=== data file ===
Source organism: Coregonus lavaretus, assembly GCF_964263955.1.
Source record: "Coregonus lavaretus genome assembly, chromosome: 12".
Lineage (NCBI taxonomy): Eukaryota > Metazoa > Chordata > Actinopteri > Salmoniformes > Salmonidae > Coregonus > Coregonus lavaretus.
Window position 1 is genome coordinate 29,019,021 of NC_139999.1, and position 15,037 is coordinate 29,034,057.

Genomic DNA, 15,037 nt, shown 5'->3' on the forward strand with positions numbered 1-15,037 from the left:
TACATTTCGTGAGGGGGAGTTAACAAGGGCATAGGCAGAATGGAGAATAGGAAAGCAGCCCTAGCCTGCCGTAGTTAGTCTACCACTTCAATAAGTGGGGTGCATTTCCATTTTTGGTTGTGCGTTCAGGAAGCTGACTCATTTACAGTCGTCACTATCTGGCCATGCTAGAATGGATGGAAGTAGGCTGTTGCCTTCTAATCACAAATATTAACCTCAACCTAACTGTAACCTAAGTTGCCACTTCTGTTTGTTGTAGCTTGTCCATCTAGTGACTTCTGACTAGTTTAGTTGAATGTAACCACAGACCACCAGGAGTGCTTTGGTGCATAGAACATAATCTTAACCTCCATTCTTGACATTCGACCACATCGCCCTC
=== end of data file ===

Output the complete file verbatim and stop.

Source organism: Coregonus lavaretus, assembly GCF_964263955.1.
Source record: "Coregonus lavaretus genome assembly, chromosome: 12".
Lineage (NCBI taxonomy): Eukaryota > Metazoa > Chordata > Actinopteri > Salmoniformes > Salmonidae > Coregonus > Coregonus lavaretus.
Window position 1 is genome coordinate 29,019,021 of NC_139999.1, and position 15,037 is coordinate 29,034,057.

Genomic DNA, 15,037 nt, shown 5'->3' on the forward strand with positions numbered 1-15,037 from the left:
TACATTTCGTGAGGGGGAGTTAACAAGGGCATAGGCAGAATGGAGAATAGGAAAGCAGCCCTAGCCTGCCGTAGTTAGTCTACCACTTCAATAAGTGGGGTGCATTTCCATTTTTGGTTGTGCGTTCAGGAAGCTGACTCATTTACAGTCGTCACTATCTGGCCATGCTAGAATGGATGGAAGTAGGCTGTTGCCTTCTAATCACAAATATTAACCTCAACCTAACTGTAACCTAAGTTGCCACTTCTGTTTGTTGTAGCTTGTCCATCTAGTGACTTCTGACTAGTTTAGTTGAATGTAACCACAGACCACCAGGAGTGCTTTGGTGCATAGAACATAATCTTAACCTCCATTCTTGACATTCGACCACATCGCCCTC